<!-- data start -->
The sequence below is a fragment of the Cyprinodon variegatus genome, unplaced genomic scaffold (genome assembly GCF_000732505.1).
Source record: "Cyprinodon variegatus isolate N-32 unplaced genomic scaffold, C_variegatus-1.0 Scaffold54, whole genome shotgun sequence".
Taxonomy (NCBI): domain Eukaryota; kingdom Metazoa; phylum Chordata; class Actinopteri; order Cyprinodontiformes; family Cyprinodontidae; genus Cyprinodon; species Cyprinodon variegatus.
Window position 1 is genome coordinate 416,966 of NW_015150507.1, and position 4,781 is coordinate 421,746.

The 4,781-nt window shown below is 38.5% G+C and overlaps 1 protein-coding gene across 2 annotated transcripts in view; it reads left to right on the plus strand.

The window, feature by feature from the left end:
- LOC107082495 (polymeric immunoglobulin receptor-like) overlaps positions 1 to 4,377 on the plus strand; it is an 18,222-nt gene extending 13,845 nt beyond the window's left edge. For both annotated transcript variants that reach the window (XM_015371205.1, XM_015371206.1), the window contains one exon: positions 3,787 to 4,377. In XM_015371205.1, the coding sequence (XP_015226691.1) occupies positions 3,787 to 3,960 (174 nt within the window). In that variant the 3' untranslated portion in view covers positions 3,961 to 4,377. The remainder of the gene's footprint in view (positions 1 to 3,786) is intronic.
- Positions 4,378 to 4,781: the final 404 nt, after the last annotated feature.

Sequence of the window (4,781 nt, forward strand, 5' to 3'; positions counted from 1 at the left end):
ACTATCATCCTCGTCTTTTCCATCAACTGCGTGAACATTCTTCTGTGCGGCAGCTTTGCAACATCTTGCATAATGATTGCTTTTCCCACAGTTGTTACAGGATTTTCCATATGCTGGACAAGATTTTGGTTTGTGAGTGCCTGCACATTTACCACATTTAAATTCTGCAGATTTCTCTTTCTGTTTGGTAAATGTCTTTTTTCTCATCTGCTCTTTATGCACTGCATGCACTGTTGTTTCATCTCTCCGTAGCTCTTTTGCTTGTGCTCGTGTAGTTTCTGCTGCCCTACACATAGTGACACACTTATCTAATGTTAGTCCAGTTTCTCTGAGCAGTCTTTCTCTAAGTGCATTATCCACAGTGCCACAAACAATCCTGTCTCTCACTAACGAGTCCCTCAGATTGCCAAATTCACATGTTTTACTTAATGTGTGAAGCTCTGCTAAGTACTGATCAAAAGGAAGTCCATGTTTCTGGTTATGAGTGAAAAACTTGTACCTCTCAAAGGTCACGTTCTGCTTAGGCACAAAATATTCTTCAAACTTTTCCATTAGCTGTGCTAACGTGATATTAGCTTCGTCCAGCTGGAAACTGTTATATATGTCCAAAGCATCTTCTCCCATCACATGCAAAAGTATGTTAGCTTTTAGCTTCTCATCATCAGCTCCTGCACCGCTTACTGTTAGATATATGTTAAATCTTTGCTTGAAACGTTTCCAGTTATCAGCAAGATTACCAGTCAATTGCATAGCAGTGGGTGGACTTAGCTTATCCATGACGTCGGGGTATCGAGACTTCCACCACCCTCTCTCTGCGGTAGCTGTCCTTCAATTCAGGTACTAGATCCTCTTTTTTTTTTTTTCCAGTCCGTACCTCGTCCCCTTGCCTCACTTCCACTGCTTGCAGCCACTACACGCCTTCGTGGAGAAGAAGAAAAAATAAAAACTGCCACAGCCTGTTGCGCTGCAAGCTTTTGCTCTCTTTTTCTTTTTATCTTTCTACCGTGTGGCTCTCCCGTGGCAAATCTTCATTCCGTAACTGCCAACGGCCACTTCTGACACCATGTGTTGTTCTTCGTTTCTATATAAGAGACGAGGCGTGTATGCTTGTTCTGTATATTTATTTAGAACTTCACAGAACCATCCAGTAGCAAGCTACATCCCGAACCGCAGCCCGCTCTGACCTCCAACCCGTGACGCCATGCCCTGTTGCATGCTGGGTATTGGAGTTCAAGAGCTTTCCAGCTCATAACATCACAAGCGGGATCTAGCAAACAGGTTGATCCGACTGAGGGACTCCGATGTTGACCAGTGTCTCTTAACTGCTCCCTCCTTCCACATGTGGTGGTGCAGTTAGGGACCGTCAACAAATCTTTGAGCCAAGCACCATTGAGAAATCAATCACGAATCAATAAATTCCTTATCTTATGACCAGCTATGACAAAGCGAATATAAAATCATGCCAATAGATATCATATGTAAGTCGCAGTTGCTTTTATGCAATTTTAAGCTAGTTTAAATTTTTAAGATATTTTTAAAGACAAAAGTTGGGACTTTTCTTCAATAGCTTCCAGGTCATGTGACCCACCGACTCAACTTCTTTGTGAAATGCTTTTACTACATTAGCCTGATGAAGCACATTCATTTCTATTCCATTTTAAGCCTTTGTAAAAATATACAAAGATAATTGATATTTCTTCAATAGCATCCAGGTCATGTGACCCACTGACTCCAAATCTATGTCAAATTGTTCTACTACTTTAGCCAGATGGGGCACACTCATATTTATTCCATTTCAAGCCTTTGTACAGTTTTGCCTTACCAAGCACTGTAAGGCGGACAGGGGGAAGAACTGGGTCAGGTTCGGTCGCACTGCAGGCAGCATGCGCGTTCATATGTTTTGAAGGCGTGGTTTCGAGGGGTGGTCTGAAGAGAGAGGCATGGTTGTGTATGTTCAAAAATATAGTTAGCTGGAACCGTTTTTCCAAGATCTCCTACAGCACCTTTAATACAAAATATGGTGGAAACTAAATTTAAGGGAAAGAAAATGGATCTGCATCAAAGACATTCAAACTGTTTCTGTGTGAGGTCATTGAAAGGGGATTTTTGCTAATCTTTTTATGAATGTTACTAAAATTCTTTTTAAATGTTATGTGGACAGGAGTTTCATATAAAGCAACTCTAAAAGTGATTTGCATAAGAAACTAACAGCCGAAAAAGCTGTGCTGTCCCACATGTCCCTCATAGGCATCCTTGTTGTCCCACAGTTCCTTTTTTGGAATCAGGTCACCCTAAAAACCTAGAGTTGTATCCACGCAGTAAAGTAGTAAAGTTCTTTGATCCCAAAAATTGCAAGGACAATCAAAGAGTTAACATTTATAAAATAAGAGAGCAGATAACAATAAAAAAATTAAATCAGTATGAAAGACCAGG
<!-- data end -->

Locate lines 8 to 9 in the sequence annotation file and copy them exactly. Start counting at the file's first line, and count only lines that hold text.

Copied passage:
- Positions 4,378 to 4,781: the final 404 nt, after the last annotated feature.

Sequence of the window (4,781 nt, forward strand, 5' to 3'; positions counted from 1 at the left end):